Tattoo Safety: Getting A Tattoo, Taking Care of Tattoo

You may have noticed that more and more people are using tattoos as forms of self-ornamentation and artistic expression. As the popularity of tattooing grows, you may be considering getting one…or two. Great! However, you should educate yourself on safety factors and potential psychological issues first.

Tattoo Safety: Getting A Tattoo, Taking Care of Tattoo

Safety Concerns in the Tattoo World

Some folks are completely unaware of the safety risks that go along with getting body art. However, you would be wise to know accepted standards in the tattoo industry. Be aware that while the Food and Drug Administration monitors the type of ink used in tattoo parlors across the country, they do not regulate any other aspect of it. No certifications are required of tattoo artists by the FDA.

Tattoo parlors follow the rules set by their local government, typically cities or counties. You should definitely look for a location that is at least as clean as you want your doctor’s office to be. Obviously, this should make you weary of backyard tattoo ‘artists’ working with sketchy materials and homemade guns. Using a subpar tattooing facility or someone who does this work on the side is begging for troubleTattoo Safety: Getting A Tattoo, Taking Care of Tattoo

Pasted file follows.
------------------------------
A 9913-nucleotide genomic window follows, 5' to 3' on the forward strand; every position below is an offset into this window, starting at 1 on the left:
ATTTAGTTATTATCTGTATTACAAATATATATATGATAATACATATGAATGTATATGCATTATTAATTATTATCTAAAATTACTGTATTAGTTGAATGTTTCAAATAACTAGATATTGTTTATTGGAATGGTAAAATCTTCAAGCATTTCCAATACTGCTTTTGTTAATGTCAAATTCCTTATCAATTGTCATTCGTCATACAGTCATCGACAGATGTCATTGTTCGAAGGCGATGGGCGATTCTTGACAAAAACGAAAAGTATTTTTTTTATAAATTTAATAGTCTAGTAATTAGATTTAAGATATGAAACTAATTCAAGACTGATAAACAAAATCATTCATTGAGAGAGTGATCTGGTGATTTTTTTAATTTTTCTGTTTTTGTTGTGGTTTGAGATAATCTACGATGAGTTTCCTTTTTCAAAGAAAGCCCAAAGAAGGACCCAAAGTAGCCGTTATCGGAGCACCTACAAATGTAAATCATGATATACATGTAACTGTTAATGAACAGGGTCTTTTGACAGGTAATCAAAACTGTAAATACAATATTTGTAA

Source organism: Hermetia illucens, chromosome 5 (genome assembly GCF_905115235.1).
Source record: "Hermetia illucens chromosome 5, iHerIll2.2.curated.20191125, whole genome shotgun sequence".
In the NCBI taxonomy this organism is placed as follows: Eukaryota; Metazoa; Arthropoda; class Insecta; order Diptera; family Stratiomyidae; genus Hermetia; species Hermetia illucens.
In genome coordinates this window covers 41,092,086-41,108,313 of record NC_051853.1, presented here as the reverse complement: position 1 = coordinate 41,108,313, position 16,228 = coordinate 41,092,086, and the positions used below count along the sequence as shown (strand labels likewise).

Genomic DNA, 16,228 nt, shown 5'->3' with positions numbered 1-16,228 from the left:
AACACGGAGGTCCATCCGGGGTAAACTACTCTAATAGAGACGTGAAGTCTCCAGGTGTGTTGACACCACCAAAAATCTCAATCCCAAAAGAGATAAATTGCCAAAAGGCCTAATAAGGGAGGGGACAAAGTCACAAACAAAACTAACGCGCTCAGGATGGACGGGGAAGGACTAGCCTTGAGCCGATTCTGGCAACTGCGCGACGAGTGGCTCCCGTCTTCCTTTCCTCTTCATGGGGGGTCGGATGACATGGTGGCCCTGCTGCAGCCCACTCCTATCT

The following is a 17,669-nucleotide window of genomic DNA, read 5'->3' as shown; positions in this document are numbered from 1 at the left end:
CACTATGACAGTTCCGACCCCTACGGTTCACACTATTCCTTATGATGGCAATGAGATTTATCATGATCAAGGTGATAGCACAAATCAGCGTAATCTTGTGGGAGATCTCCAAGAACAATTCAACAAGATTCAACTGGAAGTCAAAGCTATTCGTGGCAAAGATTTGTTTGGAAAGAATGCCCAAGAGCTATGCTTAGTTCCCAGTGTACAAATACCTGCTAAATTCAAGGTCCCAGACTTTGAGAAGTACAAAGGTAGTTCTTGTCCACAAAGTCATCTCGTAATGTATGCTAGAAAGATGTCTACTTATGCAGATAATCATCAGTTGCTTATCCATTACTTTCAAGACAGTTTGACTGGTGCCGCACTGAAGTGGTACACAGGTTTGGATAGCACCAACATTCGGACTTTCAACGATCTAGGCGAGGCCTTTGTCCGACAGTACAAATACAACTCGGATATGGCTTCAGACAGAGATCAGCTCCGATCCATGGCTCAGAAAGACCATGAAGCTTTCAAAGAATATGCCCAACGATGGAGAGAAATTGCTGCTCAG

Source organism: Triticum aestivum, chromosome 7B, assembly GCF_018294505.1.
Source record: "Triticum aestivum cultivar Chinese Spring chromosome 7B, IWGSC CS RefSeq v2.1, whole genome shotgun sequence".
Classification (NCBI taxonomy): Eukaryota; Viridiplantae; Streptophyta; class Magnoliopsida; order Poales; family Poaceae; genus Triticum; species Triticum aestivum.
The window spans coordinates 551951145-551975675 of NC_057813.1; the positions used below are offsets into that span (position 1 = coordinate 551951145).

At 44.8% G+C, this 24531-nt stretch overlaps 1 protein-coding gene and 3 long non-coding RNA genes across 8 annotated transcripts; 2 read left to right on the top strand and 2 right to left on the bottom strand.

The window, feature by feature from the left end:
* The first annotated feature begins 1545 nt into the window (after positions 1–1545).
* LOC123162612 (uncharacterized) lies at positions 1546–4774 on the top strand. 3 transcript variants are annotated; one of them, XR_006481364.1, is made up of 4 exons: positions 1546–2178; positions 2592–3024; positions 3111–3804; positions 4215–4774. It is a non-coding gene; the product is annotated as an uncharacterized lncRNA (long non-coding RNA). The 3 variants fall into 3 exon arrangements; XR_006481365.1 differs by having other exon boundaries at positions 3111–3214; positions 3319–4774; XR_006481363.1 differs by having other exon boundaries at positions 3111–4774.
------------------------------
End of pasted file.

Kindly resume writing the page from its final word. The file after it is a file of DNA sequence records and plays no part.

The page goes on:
Infection Risks

Using a clean, professional tattoo parlor greatly reduces your risks of catching an infection. However, there is still a slim chance of exposure in the most sterile of facilities. Staph, warts, and hepatitis are all common infections associated with tattooing.

Be proactive and ask to see the tools that will be used on your body. Believe me, a professional artist is not going to mind if you do this. It is a good indication to leave immediately if your tattooist becomes upset over this small request.

  • The ink that she or he is using on you should be in small, one-person sized pots. This ink should never be used on anyone else before, and should never be used on anyone else again.
  • Needles must be brand new. You will know that they are if they are in their original packaging.
  • Your artist should wear gloves throughout the whole procedure – no exceptions.

Prepare Your Mind for the Process

Tattooing is at least a little bit invasive, and that is why there are risks in the first place. More or less, a needle will be used to go through the first layer of your skin to deposit ink into the second layer. Consider the following when thinking of getting a tattoo.

  • It is painful, and where you get your tattoo and your pain tolerance determine just how bad it will be for you.
  • You should expect some bleeding.
  • There is the possibility of allergic reaction, although this is not common.
  • Consider that you may regret the tattoo sooner or later

Tattoo Safety: Getting A Tattoo, Taking Care of Tattoo.

You might be thinking, as many people do, that if you hate your tattoo you can just get it removed. However, Astanza  Laser wants to remind you that tattoo removal is no joke. It’s just as permanent as getting a tattoo in the first place.